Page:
Pakistan advisory body suggests men 'lightly beat' wives who refuse sex
ISLAMABAD, Pakistan — A powerful constitutional body in Pakistan proposed legislation last week that would allow husbands to "lightly beat" their wives who decline sex or refuse to wear what their mates prefer.
The Council of Islamic Ideology says it has to finalize the 160-page draft before it is sent to lawmakers in the Punjab province, the country's most populated region, for approval.
As well as beatings for wives who decline to have sex with their husbands, the document also advocates men use "limited violence" on spouses who do not bathe after intercourse or during menstruation.
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The council — known as CII — went so far as to provide guidelines on how to inflict the beatings.
"Hit her in areas where her skin is not too thick and not too thin," CII leader Maulana Muhammad Khan Sherani told a press conference in Islamabad on Thursday. "Do not use shoes or a broom on the head, or hit her on the nose or eyes."
"Do not break any bones or cut her skin or leave any marks," he added. "Do not hit her vindictively, but only for reminding her about her religious duties."
The CII cannot make laws itself but gives suggestions to Pakistan's government and parliament.
Already, the proposal has sparked outrage inside the country.
"This is unbelievable," said Allama Tahir Ashrafi, a former member of the CII who resigned for what he called religious regions. "So, what is 'light beating' and 'limited violence'? Not chopping off their heads but only, say, burning them in oil?"
Ashrafi is now leader of the 110,000-member Pakistani Religious Scholars Council, a group of mullahs who debate Islam and preach.
He told NBC News the CII was subverting the very religion it claimed to uphold: "Violence is forbidden by Islam, period."
He said the council should be speaking "about rape, about the increasing divorce rate, about suicide bombing — but they avoid these issues."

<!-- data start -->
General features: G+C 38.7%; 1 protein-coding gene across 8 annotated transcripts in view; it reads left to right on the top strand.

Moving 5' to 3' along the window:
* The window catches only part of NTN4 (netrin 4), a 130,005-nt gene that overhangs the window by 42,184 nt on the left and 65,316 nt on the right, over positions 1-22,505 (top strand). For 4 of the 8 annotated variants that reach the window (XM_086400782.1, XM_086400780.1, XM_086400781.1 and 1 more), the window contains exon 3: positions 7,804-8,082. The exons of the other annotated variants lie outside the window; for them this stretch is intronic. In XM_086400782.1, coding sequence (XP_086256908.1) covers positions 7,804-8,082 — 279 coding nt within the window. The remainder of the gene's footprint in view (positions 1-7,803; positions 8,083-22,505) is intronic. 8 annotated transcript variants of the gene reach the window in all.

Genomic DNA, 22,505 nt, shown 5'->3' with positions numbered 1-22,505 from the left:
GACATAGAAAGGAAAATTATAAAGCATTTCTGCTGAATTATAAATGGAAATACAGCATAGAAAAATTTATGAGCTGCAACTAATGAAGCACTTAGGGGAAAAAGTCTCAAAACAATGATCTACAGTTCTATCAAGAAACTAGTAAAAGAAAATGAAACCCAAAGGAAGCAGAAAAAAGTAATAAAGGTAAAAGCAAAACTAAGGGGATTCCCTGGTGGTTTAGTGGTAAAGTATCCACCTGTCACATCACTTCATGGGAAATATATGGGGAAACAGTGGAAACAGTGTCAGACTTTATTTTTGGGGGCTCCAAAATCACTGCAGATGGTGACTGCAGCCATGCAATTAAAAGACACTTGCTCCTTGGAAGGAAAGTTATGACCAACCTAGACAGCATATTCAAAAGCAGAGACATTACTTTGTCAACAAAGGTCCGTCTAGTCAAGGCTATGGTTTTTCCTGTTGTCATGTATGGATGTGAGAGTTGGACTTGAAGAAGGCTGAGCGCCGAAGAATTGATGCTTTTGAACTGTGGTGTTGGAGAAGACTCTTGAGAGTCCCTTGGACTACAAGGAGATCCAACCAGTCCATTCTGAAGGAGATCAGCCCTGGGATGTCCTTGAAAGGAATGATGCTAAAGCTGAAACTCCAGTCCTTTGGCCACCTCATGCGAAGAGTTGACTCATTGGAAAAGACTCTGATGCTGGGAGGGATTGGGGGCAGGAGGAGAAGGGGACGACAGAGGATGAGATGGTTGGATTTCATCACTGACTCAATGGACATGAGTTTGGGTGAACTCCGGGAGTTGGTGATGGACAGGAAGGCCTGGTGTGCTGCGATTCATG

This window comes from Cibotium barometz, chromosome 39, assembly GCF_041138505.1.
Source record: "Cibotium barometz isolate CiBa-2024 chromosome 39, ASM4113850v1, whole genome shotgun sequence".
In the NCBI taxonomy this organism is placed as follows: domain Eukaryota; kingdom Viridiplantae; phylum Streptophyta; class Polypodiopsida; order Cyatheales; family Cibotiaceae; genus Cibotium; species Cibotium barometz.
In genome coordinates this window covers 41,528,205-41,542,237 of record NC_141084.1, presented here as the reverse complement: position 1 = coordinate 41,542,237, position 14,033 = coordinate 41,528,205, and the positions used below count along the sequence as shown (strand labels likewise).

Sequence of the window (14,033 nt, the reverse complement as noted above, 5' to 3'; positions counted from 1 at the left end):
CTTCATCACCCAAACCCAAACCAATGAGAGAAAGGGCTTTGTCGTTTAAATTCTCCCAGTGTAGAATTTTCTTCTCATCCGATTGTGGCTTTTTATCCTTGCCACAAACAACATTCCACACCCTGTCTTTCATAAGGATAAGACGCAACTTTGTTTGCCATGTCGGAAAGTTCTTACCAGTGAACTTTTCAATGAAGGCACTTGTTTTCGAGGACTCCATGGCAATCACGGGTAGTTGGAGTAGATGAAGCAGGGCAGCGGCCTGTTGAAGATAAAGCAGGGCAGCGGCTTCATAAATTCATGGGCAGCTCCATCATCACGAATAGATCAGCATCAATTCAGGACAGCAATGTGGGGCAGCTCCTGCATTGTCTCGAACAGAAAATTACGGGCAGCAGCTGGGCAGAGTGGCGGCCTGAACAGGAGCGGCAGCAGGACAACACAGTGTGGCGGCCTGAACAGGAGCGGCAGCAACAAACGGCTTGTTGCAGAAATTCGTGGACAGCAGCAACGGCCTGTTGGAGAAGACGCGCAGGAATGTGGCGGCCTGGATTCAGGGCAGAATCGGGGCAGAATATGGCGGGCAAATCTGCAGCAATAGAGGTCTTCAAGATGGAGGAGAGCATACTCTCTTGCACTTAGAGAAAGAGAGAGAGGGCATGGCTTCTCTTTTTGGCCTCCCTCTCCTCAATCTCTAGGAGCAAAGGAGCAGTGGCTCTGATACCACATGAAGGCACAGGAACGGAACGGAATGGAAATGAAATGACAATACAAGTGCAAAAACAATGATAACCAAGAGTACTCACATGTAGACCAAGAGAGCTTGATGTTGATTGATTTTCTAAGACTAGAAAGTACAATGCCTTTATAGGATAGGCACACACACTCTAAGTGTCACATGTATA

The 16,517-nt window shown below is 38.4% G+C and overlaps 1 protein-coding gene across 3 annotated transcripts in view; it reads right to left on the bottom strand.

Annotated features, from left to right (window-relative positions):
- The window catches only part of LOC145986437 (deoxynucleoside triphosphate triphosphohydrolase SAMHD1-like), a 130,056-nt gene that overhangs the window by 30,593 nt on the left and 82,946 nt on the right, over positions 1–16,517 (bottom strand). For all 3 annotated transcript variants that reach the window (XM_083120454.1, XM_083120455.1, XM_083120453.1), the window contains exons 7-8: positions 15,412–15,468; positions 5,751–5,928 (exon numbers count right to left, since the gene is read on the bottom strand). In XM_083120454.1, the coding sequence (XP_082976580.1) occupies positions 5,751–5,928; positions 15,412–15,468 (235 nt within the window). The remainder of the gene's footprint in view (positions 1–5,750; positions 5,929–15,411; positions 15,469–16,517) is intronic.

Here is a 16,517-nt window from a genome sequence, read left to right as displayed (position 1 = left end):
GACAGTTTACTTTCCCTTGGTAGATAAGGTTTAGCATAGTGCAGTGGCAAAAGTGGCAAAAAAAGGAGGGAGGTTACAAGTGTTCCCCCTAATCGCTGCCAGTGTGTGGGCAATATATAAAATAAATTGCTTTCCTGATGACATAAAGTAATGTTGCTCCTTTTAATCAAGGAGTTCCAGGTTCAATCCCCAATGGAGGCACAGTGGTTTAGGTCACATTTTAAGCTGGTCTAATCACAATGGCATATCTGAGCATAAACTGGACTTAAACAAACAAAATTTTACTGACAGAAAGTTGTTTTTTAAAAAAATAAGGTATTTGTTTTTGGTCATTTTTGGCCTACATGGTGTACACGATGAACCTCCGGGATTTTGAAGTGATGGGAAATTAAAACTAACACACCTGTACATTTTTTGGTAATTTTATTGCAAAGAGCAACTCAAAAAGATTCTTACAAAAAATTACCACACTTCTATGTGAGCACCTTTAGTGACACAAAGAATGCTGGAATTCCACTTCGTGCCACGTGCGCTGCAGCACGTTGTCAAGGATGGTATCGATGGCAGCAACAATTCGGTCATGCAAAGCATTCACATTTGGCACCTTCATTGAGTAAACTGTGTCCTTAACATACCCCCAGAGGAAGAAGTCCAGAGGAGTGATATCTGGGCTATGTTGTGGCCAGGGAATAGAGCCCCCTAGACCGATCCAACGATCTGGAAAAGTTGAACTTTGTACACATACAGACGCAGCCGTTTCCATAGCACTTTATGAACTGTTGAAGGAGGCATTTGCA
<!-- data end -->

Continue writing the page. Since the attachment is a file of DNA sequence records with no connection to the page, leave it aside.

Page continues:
Others have questioned the practicality of the proposals.
"Will the Maulana [religious scholar] observe every beating himself, personally?" said Rana Sanaullah, the Punjab province law minister, in another press conference in Lahore. "How will he ensure that 'light beating' doesn't become 'heavy beating'."
The draft bill has a step-by-step guide on how to administer these beatings. If a wife disobeys her husband, according to the document, the husband should try to talk to her. If that doesn't work, he should sleep separately and only finally use violence as a last resort.
The CII suggests that any man who doesn't follow that process should be prosecuted.
Pakistan was the first Islamic country to elect a woman to high office, with Benazir Bhutto serving as prime minister in the 80s and 90s before her assassination in 2007. However it consistently ranks as one of the world's worst countries for female employment and education.
More than 1,000 "honor killings" were carried out in Pakistan last year, a practice where women are murdered by their own relatives if they are seen as bringing "dishonor" on their families.
The CII's proposal was in response to an unconventionally liberal move by Pakistan's Punjab province, which pushed for a progressive gender-equality law called the Protection of Women Against Violence Act. The act sought to give women more rights, including fitting violent husbands with electronic tracking bracelets.
Rejecting that bill as "un-Islamic," the CII proposed its own document instead. The CII's draft bill has to be finalized by the council before it is sent to the provincial legislature for approval.
In addition to the beatings, it also seeks to ban women from several aspects of society.
Female co-eds? Nope, not after primary school. Women joining combat squads in the armed forces? That would be out too — a far more conservative approach than the country's air force, which has started training women to be fighter pilots.
Women also would be barred for nursing male patients in hospital unless it is their husband, son, brother or father.
The proposal does make some paltry concessions for the female population. It says they should be allowed to inherit property and given protection from being kicked out of their houses if their husband dies without a will. Women should not be subjected to forced marriage, acid attacks or honor killings, the draft also states.
Still, the list of punishable offenses goes on. The draft said beatings also should be administered to any woman who does not wear a hijab, gives money to other people without her husband's permission, and talks loudly so the neighbors can hear.
Women would also be forced to breastfeed their kids for two years and banned from using contraception without their husband's permission.
"Disgusting," human-rights lawyer Asma Jahangir said in an interview with Pakistani television this week. "But we shouldn't be worried. The women of Pakistan know how to protect themselves."